Bowen and his wife have been married for eight years. The couple has a son, Jack Danger, who is 6. Bowen also has a son from a previous marriage, Xander, who is 17. “Outside of Rocky Horror, I’m a pretty traditional dad,” he said, laughing. “Xander is thinking of going out for the baseball team at Statesboro High, so I’ve been tossing baseballs with him in the back yard. And Jack is into Pokémon. That’s something that we do together. I’m really a homebody.” Charlie and Megan are into swing dancing, having taught classes and traveled to perform. Bowen is also a police officer, and works for his alma mater as a training officer. And yes – he’s pulled over someone for speeding who recognized him as Frank. The Bowens have poured much into the show, including their own money. The Averitt Center for the Arts provides the space at the Emma Kelly Theater, in addition to a small budget, which is used for the prop bags. “When you have to make 700-plus bags, it adds up really quickly,” he said. “So we try to use most of the money the Averitt gives us on that and props.” They’ve done some fundraising as well, and that money goes to help pay for costuming, although many of the cast members provide their own costumes. Bowen is quick to point out that the show wouldn’t happen without his wife. “She’s been the driving force behind it,” he said, adding that they have no plans to stop the show, even if he and Megan operate more behind the scenes. “We work as a team to make sure it happens. It’s very important to us that it keeps going. That the LGBTQ community and the notconservative part of the community have an event to go to where they can be around likeminded people and feel safe, feel welcome and have fun.” Bowen says they have worked each year to make sure the show is always morphing into something better. “Our goal is to always put on a show that’s better than last year,” he said. “We have some new things for this year’s show that we think are really gonna bring some laughs and will be something new for the audience to see.” “The Rocky Horror Picture Show Live” will be performed at the Emma Kelly Theater on Oct. 26 and 27. The doors open at 7 p.m., and the pre-show starts at 8. The show is for mature audiences; no one under the age of 18 will be allowed in without an adult. Tickets are $15. Call (912) 212-2787 or go online at www. averittcenterforthearts.org to purchase. October 2017

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Haunted Forest to offer new scares this Halloween By Angye Morrison The annual Haunted Forest at The Clubhouse will begin spooking local residents on Oct. 24, and run through Oct. 31. Rest assured – there will be a lot of things going bump in the night. The tradition began on the Georgia Southern University campus many years ago, but 18

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was taken on in 2008 by Willingway Hospital as a community service project for their employees and clients when the GSU recreation program decided to discontinue organizing the event. At that time, the Boys & Girls Clubs of Bulloch County was chosen as the beneficiary of the proceeds, and the nonprofit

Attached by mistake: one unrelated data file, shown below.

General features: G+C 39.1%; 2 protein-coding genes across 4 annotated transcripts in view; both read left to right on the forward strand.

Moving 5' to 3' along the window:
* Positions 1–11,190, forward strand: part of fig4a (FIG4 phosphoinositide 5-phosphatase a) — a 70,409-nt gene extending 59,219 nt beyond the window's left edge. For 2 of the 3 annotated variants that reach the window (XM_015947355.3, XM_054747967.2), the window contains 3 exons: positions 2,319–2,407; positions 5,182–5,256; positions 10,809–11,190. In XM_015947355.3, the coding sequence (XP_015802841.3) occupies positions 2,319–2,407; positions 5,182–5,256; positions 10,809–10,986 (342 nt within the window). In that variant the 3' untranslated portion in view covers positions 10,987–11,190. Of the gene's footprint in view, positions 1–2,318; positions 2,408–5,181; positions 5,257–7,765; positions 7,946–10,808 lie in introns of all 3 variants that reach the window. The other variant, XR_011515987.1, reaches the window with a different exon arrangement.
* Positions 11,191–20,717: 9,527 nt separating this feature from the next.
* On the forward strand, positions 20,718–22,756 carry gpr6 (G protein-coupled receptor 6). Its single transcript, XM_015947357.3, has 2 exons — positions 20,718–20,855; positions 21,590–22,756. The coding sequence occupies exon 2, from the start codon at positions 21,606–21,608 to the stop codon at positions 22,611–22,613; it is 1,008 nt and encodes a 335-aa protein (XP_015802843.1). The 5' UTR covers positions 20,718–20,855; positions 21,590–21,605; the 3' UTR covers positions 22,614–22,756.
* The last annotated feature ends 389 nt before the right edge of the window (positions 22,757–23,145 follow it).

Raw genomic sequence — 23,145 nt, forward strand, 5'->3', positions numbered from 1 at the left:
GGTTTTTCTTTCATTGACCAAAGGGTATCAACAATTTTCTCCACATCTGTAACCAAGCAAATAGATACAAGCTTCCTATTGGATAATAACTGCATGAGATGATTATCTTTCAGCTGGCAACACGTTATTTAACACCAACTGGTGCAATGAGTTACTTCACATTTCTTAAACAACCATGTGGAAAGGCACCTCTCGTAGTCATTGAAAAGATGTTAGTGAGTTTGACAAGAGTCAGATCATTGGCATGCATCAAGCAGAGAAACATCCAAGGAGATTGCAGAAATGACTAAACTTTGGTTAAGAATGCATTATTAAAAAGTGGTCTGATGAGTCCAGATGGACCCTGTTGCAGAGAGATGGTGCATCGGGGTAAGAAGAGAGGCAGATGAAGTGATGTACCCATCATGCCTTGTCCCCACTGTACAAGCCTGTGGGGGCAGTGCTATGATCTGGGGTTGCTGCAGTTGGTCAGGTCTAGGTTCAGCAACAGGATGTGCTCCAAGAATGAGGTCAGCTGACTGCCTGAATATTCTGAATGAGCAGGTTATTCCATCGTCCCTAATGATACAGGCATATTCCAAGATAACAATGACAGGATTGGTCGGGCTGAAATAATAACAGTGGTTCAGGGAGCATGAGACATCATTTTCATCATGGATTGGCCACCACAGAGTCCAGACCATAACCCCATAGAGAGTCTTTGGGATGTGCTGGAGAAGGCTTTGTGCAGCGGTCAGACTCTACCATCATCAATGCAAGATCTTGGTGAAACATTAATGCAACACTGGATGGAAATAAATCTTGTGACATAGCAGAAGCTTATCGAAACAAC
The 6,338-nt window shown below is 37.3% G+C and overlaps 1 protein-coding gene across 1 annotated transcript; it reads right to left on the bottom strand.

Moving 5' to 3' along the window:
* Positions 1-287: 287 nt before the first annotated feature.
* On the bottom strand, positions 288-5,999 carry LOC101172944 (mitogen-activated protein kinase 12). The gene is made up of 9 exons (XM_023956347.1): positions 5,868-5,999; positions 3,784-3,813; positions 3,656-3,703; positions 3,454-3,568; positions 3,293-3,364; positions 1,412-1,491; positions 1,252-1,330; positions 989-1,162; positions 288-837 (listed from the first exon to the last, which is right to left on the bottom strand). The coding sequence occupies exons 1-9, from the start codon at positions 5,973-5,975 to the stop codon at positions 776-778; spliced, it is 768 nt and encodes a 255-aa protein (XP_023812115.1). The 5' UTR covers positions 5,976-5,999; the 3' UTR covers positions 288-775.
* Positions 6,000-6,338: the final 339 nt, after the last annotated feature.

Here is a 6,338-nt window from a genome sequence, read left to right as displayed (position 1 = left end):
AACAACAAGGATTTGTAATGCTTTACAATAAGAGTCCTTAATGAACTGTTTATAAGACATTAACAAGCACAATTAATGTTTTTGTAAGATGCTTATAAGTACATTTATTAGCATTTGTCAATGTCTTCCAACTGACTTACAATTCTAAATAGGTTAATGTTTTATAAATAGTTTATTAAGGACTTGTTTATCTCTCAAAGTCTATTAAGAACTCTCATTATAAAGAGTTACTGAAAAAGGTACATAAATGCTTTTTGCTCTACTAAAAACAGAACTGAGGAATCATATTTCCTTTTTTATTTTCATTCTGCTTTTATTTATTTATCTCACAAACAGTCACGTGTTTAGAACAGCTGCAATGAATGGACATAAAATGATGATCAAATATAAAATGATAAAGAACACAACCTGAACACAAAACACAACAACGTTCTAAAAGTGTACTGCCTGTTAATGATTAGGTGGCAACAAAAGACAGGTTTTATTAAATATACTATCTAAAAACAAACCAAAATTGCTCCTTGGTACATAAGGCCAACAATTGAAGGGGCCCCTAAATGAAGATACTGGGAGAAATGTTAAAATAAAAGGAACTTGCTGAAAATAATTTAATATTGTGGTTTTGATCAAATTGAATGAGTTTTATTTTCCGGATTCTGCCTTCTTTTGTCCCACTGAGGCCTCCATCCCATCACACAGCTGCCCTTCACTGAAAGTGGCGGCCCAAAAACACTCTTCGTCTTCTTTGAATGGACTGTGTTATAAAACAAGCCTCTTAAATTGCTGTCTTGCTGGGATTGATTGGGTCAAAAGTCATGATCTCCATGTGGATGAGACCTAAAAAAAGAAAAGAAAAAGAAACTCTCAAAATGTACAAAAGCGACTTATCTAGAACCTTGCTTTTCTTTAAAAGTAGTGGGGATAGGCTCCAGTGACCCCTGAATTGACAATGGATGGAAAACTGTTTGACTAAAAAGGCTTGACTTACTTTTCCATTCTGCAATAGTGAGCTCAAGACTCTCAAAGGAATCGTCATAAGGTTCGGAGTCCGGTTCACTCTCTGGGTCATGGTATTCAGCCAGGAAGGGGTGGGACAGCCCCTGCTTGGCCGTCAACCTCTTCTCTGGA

has partnered with Willingway to help host the event. The event raises, on average, $16,000 to $18,000, and 100 percent of the funds goes to the Boys & Girls Clubs of Bulloch County, and will be used locally. According to Mike Jones, chief executive officer of the Boys & Girls Clubs, the event grows each year, with about 4,000 to 5,000 people going through the attraction. “We have five different scare stations that people walk through. Each year we try to change it up a little bit to create new excitement and continued interest in the forest,” he said. “It’s a massive undertaking each night. There are over 100 volunteers that it takes to put the event on, and it takes months of planning and organization.” The event moved to The Clubhouse, located on Old Register Road, three years ago, Jones said. He added that more people have begun to attend since the move because, he believes, people may have thought it was just for college students when it was held on campus. “We have people from Savannah and other areas go through,” he said. The volunteers who help with the event are students as well as members of the community, and they all have a love for Halloween and “enjoy scaring people,” Jones added, saying that volunteers for this year’s event are still needed. If you’re interested in volunteering, contact Ron Wright via e-mail at rwright@ bgcbulloch.org. The costumes and makeup for the participants are both donated and provided by sponsorships. Lighting and materials for the scare stations also come from sponsorships. Although he wouldn’t give away anything regarding this year’s event, Jones did say that people always ask if KoKo the clown will be there – and he will be in place to entertain the crowds while they wait to get in. The event begins each night at 8 p.m. Tickets are $10 for adults, and $5 for children 10 and under, and can be paid at The Clubhouse. They are also offering a fast pass this year – at $20 each, the passes will get you to the front of the line, with no waiting. There are no restrictions as to who is allowed in to the Haunted Forest, but Jones said that parents are educated at the entrance that it is a “high scare program.” “Parents can then determine if kids should go through. At parents’ request, we can provide a low scare,” Jones said. As for how long it takes to go through the forest, Jones answers, with a laugh. “It depends on how fast you can run.”